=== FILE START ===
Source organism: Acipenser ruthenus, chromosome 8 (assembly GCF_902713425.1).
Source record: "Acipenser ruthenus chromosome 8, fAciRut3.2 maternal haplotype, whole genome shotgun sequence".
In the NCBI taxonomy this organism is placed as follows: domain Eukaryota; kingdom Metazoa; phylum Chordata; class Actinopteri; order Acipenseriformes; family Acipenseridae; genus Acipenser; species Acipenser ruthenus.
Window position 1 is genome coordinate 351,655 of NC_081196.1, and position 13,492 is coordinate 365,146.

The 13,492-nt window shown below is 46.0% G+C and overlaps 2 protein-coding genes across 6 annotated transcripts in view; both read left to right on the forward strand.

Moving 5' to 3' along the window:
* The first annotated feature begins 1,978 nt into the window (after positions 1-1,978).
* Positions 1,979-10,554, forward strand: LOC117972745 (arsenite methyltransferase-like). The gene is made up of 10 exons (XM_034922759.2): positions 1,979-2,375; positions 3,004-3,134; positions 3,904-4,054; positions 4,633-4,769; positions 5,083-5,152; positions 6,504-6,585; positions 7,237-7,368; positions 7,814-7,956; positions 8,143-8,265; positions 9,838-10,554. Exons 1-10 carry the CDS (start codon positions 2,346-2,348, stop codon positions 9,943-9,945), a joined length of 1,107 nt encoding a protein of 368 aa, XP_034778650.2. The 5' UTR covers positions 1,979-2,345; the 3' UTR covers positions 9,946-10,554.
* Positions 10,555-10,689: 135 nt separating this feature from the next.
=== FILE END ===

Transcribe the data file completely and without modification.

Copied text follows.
Source organism: Acipenser ruthenus, chromosome 8 (assembly GCF_902713425.1).
Source record: "Acipenser ruthenus chromosome 8, fAciRut3.2 maternal haplotype, whole genome shotgun sequence".
In the NCBI taxonomy this organism is placed as follows: domain Eukaryota; kingdom Metazoa; phylum Chordata; class Actinopteri; order Acipenseriformes; family Acipenseridae; genus Acipenser; species Acipenser ruthenus.
Window position 1 is genome coordinate 351,655 of NC_081196.1, and position 13,492 is coordinate 365,146.

The 13,492-nt window shown below is 46.0% G+C and overlaps 2 protein-coding genes across 6 annotated transcripts in view; both read left to right on the forward strand.

Moving 5' to 3' along the window:
* The first annotated feature begins 1,978 nt into the window (after positions 1-1,978).
* Positions 1,979-10,554, forward strand: LOC117972745 (arsenite methyltransferase-like). The gene is made up of 10 exons (XM_034922759.2): positions 1,979-2,375; positions 3,004-3,134; positions 3,904-4,054; positions 4,633-4,769; positions 5,083-5,152; positions 6,504-6,585; positions 7,237-7,368; positions 7,814-7,956; positions 8,143-8,265; positions 9,838-10,554. Exons 1-10 carry the CDS (start codon positions 2,346-2,348, stop codon positions 9,943-9,945), a joined length of 1,107 nt encoding a protein of 368 aa, XP_034778650.2. The 5' UTR covers positions 1,979-2,345; the 3' UTR covers positions 9,946-10,554.
* Positions 10,555-10,689: 135 nt separating this feature from the next.